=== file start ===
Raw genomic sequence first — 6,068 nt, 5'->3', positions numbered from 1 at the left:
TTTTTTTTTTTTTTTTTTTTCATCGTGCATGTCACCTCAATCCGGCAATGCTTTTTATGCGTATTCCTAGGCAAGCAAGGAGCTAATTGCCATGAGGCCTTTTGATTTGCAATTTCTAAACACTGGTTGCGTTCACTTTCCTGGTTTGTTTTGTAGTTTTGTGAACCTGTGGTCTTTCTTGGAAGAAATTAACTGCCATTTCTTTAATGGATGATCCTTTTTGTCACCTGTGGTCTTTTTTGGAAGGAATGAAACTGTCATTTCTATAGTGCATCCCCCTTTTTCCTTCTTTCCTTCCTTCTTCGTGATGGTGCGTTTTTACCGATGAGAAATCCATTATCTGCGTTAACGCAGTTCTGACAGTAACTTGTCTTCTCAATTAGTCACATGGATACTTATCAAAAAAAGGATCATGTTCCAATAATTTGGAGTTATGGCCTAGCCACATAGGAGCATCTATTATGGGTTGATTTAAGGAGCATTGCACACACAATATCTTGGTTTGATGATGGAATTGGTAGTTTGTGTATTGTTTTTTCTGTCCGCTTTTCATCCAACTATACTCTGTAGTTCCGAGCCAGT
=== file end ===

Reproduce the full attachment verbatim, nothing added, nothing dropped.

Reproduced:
Raw genomic sequence first — 6,068 nt, 5'->3', positions numbered from 1 at the left:
TTTTTTTTTTTTTTTTTTTTCATCGTGCATGTCACCTCAATCCGGCAATGCTTTTTATGCGTATTCCTAGGCAAGCAAGGAGCTAATTGCCATGAGGCCTTTTGATTTGCAATTTCTAAACACTGGTTGCGTTCACTTTCCTGGTTTGTTTTGTAGTTTTGTGAACCTGTGGTCTTTCTTGGAAGAAATTAACTGCCATTTCTTTAATGGATGATCCTTTTTGTCACCTGTGGTCTTTTTTGGAAGGAATGAAACTGTCATTTCTATAGTGCATCCCCCTTTTTCCTTCTTTCCTTCCTTCTTCGTGATGGTGCGTTTTTACCGATGAGAAATCCATTATCTGCGTTAACGCAGTTCTGACAGTAACTTGTCTTCTCAATTAGTCACATGGATACTTATCAAAAAAAGGATCATGTTCCAATAATTTGGAGTTATGGCCTAGCCACATAGGAGCATCTATTATGGGTTGATTTAAGGAGCATTGCACACACAATATCTTGGTTTGATGATGGAATTGGTAGTTTGTGTATTGTTTTTTCTGTCCGCTTTTCATCCAACTATACTCTGTAGTTCCGAGCCAGT